There is really no advantage to our accelerated eating habits - quite the opposite really. No person should ever consume their food in such hasty fashion. Eating quickly leads to poor digestion, overeating and lower satisfaction with the whole experience. Not to mention the fact that if I spend and hour preparing a meal, I want everyone at the table to enjoy every single bite that goes into their mouth. I don't want to see my culinary efforts disappear in ten minutes flat without so much as an inhale to appreciate the way the food smells.
I talk about eating as an experience A LOT. I'm mainly reminding myself to put my fork down between bites and to slow myself down while I'm eating a meal. (Regardless of who prepared it.) My goal is to experience my food instead of simply eating to satisfy my hunger. Appreciating what the food LOOKS like and how it SMELLS even before diving into that first bite.
If there was ever a food that really begs to be experienced and appreciated, it's a Caesar Salad. It's simplistic in nature and the recipe is very basic but it really stands out against all other salads. Chances are you've had one of these beloved salads at some point in your life but now I challenge you to experience your Caesar Salad. Try my Grilled Caesar salad with Sourdough Breadcrumbs for a unique twist on the class Caesar.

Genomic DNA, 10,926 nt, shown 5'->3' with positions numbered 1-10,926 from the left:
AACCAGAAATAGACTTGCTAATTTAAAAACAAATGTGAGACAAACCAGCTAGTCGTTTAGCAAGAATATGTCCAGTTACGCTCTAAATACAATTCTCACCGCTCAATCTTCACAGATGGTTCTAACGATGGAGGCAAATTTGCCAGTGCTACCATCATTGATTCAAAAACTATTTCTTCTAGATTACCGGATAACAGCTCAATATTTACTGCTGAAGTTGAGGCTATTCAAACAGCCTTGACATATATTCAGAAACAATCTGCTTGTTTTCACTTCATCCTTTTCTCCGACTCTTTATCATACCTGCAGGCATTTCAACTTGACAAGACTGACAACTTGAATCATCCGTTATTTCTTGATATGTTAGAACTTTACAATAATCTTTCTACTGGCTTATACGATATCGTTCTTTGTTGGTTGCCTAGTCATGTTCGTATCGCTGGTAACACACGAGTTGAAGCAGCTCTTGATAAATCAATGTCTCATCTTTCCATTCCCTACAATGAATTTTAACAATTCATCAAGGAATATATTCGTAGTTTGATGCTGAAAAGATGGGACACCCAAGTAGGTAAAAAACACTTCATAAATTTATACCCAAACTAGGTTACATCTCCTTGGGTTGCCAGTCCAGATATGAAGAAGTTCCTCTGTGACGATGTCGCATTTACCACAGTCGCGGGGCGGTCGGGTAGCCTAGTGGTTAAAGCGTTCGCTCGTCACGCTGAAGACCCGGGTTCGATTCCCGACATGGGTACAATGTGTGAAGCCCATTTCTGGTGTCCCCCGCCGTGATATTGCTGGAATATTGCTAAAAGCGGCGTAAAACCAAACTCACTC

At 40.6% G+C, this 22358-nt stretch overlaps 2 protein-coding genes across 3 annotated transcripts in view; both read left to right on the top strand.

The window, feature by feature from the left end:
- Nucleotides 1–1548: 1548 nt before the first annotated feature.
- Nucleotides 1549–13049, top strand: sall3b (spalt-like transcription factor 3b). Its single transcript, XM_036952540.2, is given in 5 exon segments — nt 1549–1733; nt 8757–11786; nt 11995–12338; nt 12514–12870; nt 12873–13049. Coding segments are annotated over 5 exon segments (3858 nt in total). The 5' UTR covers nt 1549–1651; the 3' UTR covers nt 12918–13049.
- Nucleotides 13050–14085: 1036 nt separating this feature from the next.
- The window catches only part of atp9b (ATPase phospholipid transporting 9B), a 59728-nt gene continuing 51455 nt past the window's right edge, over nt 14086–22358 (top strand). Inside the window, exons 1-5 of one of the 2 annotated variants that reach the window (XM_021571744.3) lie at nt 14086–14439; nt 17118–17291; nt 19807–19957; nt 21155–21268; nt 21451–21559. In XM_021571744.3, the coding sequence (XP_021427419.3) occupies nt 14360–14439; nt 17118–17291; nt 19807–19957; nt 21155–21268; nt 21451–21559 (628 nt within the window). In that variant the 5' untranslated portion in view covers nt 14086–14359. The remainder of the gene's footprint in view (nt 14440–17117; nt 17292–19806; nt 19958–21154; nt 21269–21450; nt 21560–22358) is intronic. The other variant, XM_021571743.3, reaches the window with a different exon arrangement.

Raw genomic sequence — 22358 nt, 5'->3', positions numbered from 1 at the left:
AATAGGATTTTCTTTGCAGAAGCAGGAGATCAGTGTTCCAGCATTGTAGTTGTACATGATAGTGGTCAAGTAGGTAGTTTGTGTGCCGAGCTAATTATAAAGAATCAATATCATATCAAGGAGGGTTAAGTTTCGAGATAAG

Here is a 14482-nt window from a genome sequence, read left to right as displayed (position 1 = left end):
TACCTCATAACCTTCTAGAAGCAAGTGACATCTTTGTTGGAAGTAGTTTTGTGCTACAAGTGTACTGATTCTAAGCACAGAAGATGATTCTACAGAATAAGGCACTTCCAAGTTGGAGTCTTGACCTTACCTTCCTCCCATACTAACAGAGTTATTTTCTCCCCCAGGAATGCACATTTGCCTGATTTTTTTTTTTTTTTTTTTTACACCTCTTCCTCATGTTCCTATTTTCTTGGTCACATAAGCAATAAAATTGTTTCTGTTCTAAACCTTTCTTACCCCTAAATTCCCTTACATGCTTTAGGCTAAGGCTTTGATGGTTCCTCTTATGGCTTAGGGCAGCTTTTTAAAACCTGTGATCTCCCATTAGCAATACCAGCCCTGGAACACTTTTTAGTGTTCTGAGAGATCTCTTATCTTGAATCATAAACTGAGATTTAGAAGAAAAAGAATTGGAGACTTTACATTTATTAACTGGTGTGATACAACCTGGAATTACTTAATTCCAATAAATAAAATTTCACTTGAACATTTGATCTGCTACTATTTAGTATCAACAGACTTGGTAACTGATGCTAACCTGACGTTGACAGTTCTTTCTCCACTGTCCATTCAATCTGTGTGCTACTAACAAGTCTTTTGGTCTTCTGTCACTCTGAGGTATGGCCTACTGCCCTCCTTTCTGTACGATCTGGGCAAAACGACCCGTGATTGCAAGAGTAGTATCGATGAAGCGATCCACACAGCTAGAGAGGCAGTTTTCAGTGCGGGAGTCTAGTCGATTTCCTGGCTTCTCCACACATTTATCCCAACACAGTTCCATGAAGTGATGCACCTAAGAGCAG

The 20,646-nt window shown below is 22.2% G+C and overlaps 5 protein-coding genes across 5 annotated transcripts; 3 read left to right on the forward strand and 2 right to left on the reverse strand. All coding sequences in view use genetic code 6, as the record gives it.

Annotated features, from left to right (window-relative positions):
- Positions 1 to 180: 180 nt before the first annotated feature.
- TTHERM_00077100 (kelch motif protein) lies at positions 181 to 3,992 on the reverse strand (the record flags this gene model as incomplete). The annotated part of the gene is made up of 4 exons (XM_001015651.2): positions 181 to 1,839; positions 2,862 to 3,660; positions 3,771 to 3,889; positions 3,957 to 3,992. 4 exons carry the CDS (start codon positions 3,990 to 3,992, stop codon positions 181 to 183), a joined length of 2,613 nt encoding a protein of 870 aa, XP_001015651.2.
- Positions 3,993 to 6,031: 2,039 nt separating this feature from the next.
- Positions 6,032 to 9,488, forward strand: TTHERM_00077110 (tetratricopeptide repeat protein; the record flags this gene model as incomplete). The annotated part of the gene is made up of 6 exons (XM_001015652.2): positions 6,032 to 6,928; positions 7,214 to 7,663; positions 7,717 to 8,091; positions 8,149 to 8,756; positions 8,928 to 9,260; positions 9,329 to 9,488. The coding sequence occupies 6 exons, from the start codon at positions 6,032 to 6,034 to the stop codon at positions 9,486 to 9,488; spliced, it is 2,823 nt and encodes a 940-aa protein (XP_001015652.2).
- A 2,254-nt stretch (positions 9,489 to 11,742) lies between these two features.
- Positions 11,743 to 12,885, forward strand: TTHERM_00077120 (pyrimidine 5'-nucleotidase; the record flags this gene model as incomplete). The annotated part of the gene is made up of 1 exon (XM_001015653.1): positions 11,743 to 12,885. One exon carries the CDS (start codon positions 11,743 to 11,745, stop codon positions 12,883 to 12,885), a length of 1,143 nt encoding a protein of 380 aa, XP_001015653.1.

Grilled Caesar Salad with Sourdough Breadcrumbs
2 cups cubes whole wheat sourdough bread
4 teaspoons olive oil
1/2 teaspoons salt
1 cup canned chickpeas, drained and rinsed
1/4 teaspoon paprika
1/2 cup plain whole milk Greek yogurt
2 Tablespoons fresh lemon juice
1 teaspoon Dijon mustard
1 teaspoon Worcestershire sauce
1 clove minced garlic
1/2 teaspoon anchovy paste
1/4 teaspoon black pepper
2 romaine hearts, quartered lengthwise
1 ounce parmesan cheese, grated
Brush romaine halves with olive oil.
Place lettuce, cut side down, on a hot grill and grill until charred.
Add 1/4 c. chickpeas and 1/4 c. breadcrumbs.
Top with 2 T. Caesar dressing and parmesan cheese.
Pair this Cesar salad with a great piece of grilled fish or chicken and you've got yourself a perfect summer meal.
I'm learning to thrive in the gray areas of eating. I'm also learning to accept the fact that not all of my daily decisions can be as black and white as I would like. Sure there are some decisions that are very clear cut: Should I get out of bed? Should I each some chocolate today? I can answer YES to both of those questions without even giving them a second thought.